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For the August Journal Club, we took a look at a new paper that shows inhibiting TGFβ can boost liver regeneration [1]. We also discussed another related paper from 2015 by Conboy et al. which showed regeneration in aged mice was possible if TGFβ was inhibited [2]. Taken together, the two papers both confirm that systemic inflammatory signaling holds back tissue regeneration and if we can remove those signals we may potentially be able to regenerate organs and tissue in aged people in the future.

Literature

[1] Bird, T. G., Müller, M., Boulter, L., Vincent, D. F., Ridgway, R. A., Lopez-Guadamillas, E., … & Ferreira-Gonzalez, S. (2018). TGFβ inhibition restores a regenerative response in acute liver injury by suppressing paracrine senescence. Science translational medicine10(454), eaan1230.

[2] Yousef, H., Conboy, M. J., Morgenthaler, A., Schlesinger, C., Bugaj, L., Paliwal, P., … & Schaffer, D. (2015). Systemic attenuation of the TGF-β pathway by a single drug simultaneously rejuvenates hippocampal neurogenesis and myogenesis in the same old mammal. Oncotarget6(14), 11959.

About the author

Oliver Medvedik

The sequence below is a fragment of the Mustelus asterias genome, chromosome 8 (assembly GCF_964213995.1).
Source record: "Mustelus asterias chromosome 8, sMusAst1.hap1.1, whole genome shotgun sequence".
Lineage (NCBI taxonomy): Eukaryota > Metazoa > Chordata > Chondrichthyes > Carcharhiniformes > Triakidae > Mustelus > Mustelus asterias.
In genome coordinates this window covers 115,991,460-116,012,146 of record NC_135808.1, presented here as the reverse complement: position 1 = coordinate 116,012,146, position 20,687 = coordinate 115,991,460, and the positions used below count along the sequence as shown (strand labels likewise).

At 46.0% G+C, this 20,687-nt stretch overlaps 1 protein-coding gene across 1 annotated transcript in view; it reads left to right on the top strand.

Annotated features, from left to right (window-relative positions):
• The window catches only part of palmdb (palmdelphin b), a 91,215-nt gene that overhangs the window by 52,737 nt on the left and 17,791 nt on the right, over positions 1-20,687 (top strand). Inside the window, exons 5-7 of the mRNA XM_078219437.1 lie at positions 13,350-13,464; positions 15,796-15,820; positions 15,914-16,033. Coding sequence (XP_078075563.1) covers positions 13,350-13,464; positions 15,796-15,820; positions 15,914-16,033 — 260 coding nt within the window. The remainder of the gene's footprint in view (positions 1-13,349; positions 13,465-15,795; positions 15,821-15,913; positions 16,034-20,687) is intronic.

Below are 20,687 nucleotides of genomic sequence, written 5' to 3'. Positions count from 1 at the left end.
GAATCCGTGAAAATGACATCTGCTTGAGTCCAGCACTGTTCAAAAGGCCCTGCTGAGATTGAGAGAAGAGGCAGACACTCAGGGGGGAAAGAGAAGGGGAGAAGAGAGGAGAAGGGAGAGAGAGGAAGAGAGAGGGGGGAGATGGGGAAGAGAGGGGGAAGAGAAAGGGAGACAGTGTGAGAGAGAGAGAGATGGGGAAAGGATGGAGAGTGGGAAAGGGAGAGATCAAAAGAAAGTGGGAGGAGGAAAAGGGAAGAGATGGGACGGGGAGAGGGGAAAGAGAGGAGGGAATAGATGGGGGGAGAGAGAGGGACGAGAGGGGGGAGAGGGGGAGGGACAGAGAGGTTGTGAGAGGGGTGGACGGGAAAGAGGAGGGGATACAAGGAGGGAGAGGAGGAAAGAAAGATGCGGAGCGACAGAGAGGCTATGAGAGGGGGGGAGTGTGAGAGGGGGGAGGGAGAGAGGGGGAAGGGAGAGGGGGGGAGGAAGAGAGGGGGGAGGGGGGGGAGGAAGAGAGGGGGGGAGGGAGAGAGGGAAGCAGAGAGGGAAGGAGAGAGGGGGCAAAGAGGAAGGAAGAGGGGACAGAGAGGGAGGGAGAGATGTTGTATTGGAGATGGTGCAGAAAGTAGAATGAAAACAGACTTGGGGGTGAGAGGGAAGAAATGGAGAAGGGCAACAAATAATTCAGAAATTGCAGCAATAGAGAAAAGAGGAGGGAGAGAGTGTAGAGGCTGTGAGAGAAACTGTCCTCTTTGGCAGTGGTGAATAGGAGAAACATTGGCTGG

Oliver Medvedik, Co-founder of Genspace citizen science laboratory in Brooklyn NY, earned his Ph.D. at Harvard Medical School in the Biomedical and Biological Sciences program. As part of his doctoral work he has used single-celled budding yeast as a model system to map the genetic pathways that underlie the processes of aging in more complex organisms, such as humans. Prior to arriving in Boston for his doctoral studies, he has lived most of his life in New York City. He obtained his bachelor’s degree in biology from Hunter College, City University of New York. Since graduating from Harvard, he has worked as a biotechnology consultant, taught molecular biology to numerous undergraduates at Harvard University and mentored two of Harvard’s teams for the international genetically engineered machines competition (IGEM) held annually at M.I.T.
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